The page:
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23 April 2021 A taxonomic review of the genus Diptychophora Zeller (Lepidoptera, Pyralidae sensu lato, Crambinae) in Brazil, with descriptions of three new species
Bernard Landry, Vitor O. Becker
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Abstract

The Brazilian fauna of DiptychophoraZeller, 1866 (Lepidoptera, Pyralidae sensu lato, Crambinae) is reviewed. Consisting of three species based on the literature (D. diasticta Gaskin, 1986, D. kuhlweiniiZeller, 1866 and D. subazanalisBłeszyński, 1967), this fauna is augmented with three new species (Diptychophora galvani sp. n. from Mato Grosso and Minas Gerais, D. planaltina sp. n. from the Federal District, and D. ardalia sp. n. from Bahia), that are described and illustrated. The female of D. diasticta is also described and illustrated for the first time. A partial CO1 barcode sequence is provided for D. diasticta.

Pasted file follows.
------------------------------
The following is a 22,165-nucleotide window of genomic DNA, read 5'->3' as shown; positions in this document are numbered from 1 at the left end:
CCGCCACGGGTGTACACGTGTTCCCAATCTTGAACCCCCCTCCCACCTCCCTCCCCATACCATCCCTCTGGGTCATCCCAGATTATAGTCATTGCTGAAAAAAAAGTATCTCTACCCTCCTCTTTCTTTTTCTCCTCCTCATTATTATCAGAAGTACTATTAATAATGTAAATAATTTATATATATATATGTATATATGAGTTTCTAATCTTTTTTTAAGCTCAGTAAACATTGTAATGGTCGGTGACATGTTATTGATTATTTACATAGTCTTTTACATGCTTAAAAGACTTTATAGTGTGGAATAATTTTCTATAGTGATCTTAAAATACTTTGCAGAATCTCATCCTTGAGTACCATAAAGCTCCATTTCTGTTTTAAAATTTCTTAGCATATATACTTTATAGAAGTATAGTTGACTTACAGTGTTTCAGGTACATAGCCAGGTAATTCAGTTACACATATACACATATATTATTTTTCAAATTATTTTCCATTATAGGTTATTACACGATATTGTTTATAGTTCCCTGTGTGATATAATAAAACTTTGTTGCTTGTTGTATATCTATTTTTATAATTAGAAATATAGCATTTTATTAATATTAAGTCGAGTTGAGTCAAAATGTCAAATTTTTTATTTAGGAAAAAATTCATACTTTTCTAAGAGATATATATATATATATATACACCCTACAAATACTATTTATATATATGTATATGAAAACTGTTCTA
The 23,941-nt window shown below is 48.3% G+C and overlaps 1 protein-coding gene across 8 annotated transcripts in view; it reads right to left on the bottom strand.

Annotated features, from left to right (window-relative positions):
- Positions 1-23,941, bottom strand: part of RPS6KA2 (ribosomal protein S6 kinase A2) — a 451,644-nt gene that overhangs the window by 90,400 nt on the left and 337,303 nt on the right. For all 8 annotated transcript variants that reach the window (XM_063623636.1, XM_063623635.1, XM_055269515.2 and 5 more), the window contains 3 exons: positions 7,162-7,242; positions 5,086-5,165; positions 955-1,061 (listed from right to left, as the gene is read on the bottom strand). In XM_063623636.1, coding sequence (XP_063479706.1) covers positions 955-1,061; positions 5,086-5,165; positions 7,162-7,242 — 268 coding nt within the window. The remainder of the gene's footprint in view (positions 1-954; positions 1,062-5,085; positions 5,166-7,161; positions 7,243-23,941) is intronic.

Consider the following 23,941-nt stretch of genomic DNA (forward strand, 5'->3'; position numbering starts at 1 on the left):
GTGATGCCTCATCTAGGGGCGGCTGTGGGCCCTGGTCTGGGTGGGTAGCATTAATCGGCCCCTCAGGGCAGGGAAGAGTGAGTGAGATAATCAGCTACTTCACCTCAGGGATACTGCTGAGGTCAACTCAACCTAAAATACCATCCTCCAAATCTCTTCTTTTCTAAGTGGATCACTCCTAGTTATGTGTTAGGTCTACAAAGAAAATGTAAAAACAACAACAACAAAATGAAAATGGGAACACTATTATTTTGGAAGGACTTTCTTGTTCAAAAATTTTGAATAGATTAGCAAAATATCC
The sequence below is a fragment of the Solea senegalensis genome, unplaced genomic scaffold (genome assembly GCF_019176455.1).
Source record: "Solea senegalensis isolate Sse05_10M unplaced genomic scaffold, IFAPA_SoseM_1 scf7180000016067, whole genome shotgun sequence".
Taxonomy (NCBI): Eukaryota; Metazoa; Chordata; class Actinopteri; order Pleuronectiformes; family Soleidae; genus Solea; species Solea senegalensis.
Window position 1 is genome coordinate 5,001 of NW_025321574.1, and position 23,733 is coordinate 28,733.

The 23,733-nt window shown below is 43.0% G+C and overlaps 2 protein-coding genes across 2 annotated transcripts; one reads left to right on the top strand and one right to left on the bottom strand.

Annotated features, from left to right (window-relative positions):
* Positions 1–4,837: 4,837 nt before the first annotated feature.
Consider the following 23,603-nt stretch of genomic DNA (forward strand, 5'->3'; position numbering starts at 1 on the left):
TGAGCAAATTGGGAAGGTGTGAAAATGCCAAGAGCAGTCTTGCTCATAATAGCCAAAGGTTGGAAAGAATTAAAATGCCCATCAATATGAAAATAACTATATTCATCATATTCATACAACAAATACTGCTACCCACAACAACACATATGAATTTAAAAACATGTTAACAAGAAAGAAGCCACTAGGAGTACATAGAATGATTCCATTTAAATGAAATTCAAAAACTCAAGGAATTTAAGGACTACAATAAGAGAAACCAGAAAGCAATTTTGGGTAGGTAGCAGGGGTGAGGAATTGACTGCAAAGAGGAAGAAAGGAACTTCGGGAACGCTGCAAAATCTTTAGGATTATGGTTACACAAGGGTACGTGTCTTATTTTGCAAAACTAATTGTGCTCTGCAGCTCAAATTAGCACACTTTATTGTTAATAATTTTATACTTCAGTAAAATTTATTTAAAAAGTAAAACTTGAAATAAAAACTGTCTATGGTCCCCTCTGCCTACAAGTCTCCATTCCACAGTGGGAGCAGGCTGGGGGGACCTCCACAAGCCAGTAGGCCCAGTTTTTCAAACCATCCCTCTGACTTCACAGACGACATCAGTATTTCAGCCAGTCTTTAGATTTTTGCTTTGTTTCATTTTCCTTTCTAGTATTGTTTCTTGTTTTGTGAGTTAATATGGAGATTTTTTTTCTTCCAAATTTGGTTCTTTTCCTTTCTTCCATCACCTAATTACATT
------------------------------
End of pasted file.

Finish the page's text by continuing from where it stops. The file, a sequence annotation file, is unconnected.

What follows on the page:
INTRODUCTION

Among Crambinae, the Diptychophorini include the smallest, and also many of the most colourful species. As shown by Léger et al. (2019), the tribe is at the base of the Crambinae phylogenetic tree. In the New World there are currently six recognized genera of Diptychophorini that include 25 species (see Nuss et al., 2020). The New World fauna of Diptychophorini, except Microcausta Hampson, 1895 was revised by Gaskin (1986a, b; 1989) with additions by Landry (1990) and Solis (2009). The genus Diptychophora Zeller, 1866 includes nine New World species occurring from the United States of America in Arizona south to the southern State of Santa Catarina in Brazil. In Brazil there are three species of Diptychophora recorded. We list and illustrate these with photos of the habitus and describe three additional species. The three new species were found in the Cerrado, a major ecoregion of Brazil between the Amazonian rainforest and the Atlantic Forest. Seasonally dry, it consists of a variety of more or less wooded savanna types, as well as wetlands and gallery forests, on poor acidic soils.

MATERIAL AND METHODS